Contentment

Richard Swenson’s Contentment: The Secret to a Lasting Calm was recommended on a blog several years ago (I don’t remember which one!). I started reading it then, but it didn’t “take.” Recently I picked it up again, and this time I completed it. I have mixed feelings about this book. The up side is that

Quandary

Who does a Christian vote for in this election? The two major party candidates seem desperately inadequate in both character and policy. I have been registered as a Republican for years, but the day after the nominee seemed determined, I changed to Independent. I’ve thought about it for some time, given how little real difference

Epic

I’ve had a great experience reading this little book by John Eldredge aloud to my two daughters. Epic: The Story God is Telling and the Role that is Yours to Play takes up the question of why the most popular books and movies move us so deeply. Its answer? They follow the same pattern as

My Name is Asher Lev

I’m not sure when I last read Chaim Potok’s My Name is Asher Lev. It is filed under “all time favorites” in my internal library. Thinking it might be an interesting read for one of my children with an artistic talent, I decided to reread it along with her so that we could talk about

Links to Think About

I have been striking out in my recent reading efforts. I tried Ethan Canin’s Doubter’s Almanac and gave up quickly because it was unexpectedly tawdry. I tried Susan Wise Bauer’s Story of Western Science and felt bored. I’m plugging along with R.C. Sproul’s Who is Jesus? and just started Edward Rutherfurd’s Sarum — which, if

Bartleby the Scrivener

Have you ever read this? Herman Melville’s enigmatic tale about a law scrivener who comes to an office on Wall Street was part of an American lit class in college. I loved this puzzling, bleak story about the law copyist, his employer, and the inscrutable sentence that makes up almost Bartleby’s entire vocabulary: “I would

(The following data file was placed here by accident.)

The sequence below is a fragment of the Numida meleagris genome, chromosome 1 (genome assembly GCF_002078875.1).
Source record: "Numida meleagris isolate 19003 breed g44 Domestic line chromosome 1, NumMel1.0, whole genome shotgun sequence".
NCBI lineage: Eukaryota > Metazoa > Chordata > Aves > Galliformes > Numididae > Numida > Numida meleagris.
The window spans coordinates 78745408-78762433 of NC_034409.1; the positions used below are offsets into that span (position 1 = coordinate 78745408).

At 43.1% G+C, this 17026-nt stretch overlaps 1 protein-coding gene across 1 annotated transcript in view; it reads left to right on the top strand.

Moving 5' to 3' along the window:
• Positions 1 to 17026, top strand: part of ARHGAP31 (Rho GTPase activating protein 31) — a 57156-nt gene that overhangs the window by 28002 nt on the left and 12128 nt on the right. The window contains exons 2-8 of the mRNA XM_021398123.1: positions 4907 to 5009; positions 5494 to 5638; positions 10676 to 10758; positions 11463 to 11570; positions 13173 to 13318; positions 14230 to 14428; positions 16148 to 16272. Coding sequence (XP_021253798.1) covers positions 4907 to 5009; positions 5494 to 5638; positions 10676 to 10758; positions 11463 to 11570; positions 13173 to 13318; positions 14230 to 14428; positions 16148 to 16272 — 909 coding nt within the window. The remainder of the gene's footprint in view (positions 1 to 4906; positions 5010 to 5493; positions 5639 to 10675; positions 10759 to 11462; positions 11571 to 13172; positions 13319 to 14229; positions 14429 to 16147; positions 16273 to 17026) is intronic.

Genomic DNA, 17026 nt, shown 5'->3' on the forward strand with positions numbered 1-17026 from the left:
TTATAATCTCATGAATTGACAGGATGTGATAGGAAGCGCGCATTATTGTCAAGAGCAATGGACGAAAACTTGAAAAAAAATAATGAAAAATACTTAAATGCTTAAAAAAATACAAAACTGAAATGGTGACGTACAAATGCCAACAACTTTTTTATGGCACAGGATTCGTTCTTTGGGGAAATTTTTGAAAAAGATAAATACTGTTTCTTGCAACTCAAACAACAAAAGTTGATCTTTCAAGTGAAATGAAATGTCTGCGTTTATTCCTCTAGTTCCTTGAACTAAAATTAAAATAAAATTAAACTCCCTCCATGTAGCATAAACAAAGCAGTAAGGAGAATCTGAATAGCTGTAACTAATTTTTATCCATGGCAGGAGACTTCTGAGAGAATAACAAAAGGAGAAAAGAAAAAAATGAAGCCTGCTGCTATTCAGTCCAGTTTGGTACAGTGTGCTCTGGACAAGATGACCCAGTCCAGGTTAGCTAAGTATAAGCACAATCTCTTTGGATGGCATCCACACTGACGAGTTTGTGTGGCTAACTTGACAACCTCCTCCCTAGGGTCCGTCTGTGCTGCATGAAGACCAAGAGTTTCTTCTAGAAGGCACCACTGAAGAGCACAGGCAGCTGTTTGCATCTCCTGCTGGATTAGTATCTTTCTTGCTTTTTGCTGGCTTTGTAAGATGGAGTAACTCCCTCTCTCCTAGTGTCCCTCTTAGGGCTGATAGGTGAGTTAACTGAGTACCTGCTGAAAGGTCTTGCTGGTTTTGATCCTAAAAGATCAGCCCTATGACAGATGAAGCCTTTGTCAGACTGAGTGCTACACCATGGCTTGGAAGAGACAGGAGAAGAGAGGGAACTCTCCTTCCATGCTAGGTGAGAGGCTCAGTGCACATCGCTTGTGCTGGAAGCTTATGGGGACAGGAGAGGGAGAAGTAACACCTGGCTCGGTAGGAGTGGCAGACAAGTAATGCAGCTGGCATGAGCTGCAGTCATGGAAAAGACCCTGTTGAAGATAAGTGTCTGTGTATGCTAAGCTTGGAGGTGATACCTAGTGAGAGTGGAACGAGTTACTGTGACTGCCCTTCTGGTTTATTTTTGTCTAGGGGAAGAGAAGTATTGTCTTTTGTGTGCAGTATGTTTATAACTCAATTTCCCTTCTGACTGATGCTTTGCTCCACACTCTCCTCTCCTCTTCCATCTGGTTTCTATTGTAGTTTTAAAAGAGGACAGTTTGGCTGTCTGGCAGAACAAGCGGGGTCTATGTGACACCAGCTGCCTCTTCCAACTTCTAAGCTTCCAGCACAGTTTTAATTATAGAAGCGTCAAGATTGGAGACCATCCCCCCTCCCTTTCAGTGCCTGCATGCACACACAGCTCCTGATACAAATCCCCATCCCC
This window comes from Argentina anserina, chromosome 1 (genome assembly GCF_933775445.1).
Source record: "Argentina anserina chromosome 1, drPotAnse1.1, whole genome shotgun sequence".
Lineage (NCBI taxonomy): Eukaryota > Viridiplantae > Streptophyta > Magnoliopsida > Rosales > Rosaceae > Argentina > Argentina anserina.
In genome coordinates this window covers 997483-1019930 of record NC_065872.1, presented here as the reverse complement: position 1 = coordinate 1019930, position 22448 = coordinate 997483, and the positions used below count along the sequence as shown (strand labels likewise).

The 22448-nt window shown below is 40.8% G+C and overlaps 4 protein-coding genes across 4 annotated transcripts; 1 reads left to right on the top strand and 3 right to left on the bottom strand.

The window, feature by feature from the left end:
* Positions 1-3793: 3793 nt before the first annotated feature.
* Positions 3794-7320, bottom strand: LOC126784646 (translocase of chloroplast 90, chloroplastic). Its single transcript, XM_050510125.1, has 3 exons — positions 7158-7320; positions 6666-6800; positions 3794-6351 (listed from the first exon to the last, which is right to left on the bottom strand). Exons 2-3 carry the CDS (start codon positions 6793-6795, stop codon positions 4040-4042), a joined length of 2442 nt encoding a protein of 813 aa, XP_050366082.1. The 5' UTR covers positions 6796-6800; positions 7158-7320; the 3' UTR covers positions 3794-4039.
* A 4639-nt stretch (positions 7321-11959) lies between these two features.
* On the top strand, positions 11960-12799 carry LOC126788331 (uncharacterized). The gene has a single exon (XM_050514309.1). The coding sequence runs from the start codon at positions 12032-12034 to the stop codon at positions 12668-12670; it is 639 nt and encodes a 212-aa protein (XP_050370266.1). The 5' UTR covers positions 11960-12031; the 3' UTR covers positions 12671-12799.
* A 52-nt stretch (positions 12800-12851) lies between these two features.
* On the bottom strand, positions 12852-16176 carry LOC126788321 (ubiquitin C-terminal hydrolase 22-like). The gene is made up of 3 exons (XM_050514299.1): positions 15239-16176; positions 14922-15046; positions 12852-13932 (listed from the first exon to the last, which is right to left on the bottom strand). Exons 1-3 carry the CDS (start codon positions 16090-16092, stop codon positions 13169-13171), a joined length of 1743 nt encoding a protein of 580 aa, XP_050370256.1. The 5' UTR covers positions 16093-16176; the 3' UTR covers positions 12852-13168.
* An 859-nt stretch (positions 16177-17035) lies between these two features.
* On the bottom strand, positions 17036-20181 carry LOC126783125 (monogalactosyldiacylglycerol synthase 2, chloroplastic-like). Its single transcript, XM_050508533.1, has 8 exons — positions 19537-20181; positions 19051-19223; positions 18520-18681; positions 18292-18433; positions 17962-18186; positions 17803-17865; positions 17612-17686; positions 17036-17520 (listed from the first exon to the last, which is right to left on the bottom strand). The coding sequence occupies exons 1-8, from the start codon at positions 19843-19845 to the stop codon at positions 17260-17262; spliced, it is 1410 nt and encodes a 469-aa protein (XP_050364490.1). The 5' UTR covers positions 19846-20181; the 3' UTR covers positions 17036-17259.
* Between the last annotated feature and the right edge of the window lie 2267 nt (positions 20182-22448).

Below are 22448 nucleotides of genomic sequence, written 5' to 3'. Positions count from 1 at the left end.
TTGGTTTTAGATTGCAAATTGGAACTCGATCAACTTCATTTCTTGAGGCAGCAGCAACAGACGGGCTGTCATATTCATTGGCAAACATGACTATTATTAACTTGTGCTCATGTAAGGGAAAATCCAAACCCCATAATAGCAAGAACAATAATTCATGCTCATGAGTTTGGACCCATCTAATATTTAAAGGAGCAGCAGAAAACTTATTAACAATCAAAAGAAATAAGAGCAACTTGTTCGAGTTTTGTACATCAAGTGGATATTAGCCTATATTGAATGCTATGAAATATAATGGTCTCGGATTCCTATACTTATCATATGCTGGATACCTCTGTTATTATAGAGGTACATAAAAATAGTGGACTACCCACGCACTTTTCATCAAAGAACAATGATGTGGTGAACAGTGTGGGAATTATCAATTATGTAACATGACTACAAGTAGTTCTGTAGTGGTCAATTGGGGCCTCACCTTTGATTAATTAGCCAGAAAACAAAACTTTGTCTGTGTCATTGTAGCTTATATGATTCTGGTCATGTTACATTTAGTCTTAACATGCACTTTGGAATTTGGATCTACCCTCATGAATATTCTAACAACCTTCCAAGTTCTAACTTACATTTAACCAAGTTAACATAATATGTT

Foundations and Faultlines

I don’t watch many movies, but amazingly, this week I have watched two. The first, Mr. Smith Goes to Washington (1939), was recommended for the week in my daughter’s government curriculum. The second, Bridge of Spies (2015), arrived courtesy of Netflix. I enjoyed both movies and was struck by how both, in their different eras,

Orbiting Jupiter

I read Gary D. Schmidt’s new middle grade novel in a day. Learning about the book from Sherry’s review, I was interested — even though she had made it clear that it was not a feel-good story. I’ll let Amazon’s description suffice for plot summary. Orbiting Jupiter tells the shattering story of Joseph, a father

You Have a Brain

We bought Ben Carson’s You Have a Brain: A Teen’s Guide to T.H.I.N.K. B.I.G. for our kids. We knew a bit of his life story; someone had given us America the Beautiful a few years ago, and my husband had read it. We had also watched the movie Gifted Hands. His seemed like an inspiring

Ivanhoe

Somehow, I had missed this famous tale! Since we are focusing on medieval history this year in our homeschool, I decided to pluck my copy of Ivanhoe from the shelf and read it aloud to the girls. It showed great faith in Sir Walter Scott, given that I have read only one of his novels